Phoenix Suns v Miami Heat

Baseline to Baseline recaps: Where the Heat are running and cruising

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What you missed while listening to Johnny Depp read Keith Richards autobiography…

Our game of the night is a reminder that the Spurs are still the Spurs, click for details.

Heat 123, Suns 96: The Heat came out and wanted to make sure Chris Bosh felt loved and wanted — he had the first eight points (on 4 of 4 shooting) and they went to him exclusively for a bit. They kept going there because it worked, he finished with 35 on 12-17 (plus he got to the line 11 times).

This was close for a quarter until the Heat settled in for a fast-paced game then really just took over at both ends — the Suns scored only two field goals in the first seven minutes of the second quarter. The Heat got up big and never looked back. There were 97 possessions in this game, six faster than a normal Heat contest, but with their athleticism and finishers they need to play up-tempo like this more. They are not, should not be a D’Antoni style team, but they should be playing a lot faster than they are (which was 22nd in the league before Thursday). This game was the proof of that.

Hornets 99, Mavericks 97: Mavs raced out to 12-2 lead but you knew the Hornets would battle back, that this one would be close and it would come down to execution at the end.

With the game on the line the Hornets ran the same play three times in a row — a wing pick-and-pop with Chris Paul and David West that the Mavericks had no answer for. Go read the NBA Playbook breakdown. The Hornets executed with the game on the line and they get

Raptors 94, Sixers 86: With 25 seconds left and down six, the Sixers missed a shot and the Raptors got the rebound. Instantly Philly coach Doug Collins started yelling “foul, foul” hoping to extend the game, but his team moved at half speed and seemed disinterested. At best. It took 12 seconds before someone committed the requested foul. And that tells you pretty much all you need to know about where the Sixers are right now.

Nice 2-2 road trip for the Raptors.

Lakers 103, Pistons 90: Kobe was hot, the Lakers jumped out to an early lead and cruised…yada, yada, yada. Best tweet of the night comes to us courtesy Dave McMenimen of of ESPNLA:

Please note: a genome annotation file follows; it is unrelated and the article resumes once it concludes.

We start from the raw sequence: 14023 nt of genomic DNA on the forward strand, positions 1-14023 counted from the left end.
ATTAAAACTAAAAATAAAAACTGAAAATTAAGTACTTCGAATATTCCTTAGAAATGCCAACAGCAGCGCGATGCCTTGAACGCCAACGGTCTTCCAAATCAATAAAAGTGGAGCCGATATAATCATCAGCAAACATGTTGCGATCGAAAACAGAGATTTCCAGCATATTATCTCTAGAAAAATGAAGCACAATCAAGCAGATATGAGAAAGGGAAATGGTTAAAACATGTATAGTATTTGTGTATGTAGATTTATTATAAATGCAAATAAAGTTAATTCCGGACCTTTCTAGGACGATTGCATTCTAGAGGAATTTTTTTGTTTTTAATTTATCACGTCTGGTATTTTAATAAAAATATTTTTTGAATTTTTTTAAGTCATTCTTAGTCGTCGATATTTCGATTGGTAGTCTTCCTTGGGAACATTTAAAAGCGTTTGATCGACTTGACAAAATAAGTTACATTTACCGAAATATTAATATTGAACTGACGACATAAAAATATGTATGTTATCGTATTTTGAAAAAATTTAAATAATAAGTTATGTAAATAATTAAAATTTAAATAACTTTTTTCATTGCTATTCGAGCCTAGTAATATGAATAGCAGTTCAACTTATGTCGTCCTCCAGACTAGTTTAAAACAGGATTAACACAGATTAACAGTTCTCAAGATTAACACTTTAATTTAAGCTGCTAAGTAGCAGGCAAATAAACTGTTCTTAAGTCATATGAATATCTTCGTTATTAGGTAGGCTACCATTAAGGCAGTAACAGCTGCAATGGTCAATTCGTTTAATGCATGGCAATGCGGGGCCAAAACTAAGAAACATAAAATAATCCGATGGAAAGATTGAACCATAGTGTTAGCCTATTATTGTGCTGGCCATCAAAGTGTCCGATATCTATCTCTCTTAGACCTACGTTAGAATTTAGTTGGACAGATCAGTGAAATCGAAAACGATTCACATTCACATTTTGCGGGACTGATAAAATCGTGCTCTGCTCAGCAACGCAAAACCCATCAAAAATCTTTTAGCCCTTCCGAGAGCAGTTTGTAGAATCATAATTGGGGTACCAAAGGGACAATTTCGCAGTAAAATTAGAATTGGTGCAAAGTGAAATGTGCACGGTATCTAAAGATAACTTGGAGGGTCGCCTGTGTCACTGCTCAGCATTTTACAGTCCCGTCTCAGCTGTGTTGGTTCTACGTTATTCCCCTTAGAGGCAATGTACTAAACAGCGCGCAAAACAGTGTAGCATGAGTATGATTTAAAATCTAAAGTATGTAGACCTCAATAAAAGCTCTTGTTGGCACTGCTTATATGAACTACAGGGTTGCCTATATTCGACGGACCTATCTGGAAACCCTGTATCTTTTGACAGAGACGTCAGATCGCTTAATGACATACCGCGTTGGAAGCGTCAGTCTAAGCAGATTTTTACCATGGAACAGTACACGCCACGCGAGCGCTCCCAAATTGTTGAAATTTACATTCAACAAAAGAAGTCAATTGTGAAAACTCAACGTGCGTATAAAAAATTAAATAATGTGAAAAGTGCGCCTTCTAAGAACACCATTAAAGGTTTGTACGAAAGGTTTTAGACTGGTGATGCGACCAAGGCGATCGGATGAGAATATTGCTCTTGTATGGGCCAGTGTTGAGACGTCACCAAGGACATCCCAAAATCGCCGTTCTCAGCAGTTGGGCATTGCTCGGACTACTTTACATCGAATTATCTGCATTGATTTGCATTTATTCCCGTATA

A 12-yr old girl sitting behind Lakers bench just screamed: “The triangle offense failed in ’04, Phil! You’ll always have to live w/ that!”

Thunder 116, Rockets 99: Oklahoma City’s most complete game start-to-finish in weeks — combined with a struggling opponent — made this one the easy win the Thunder have needed after some tough ones lately.

Celtics 114, Wizards 83: This was close for a while as the Wizards made contested shots and played with the energy that the Celtics are greeted with every night. But the Wizards play poor defense, and you’re not going to stay hot forever against the Celtics, they make you work too hard to get your shots. The blowout was inevitable, if a bit delayed in this one.

Timberwolves 113, Clippers 111: Michael Beasley had 33 points on 14-23 shooting, including the game winner with 2.3 left. Beasley has been big lately but count me among the still skeptical — he his 6 of 10 long twos in this game. He has been doing that for games now, don’t expect him to keep hitting from range like that.

Clippers have now lost to the Pistons, Nets and Wolves in a row.

Jazz 98, Nets 88: Turns out the Jazz can win a game they never trail in during the final 35 minutes.

Knicks 113, Kings 106: It was Glee night at ARCO arena. The Kings deserved to lose for karma reasons alone.

It’s all about having shooters on the floor in the Mike D’Antoni system. In the first quarter, the Knicks are 5-23 overall and 0-6 from three and they are down 27-14. Second quarter they start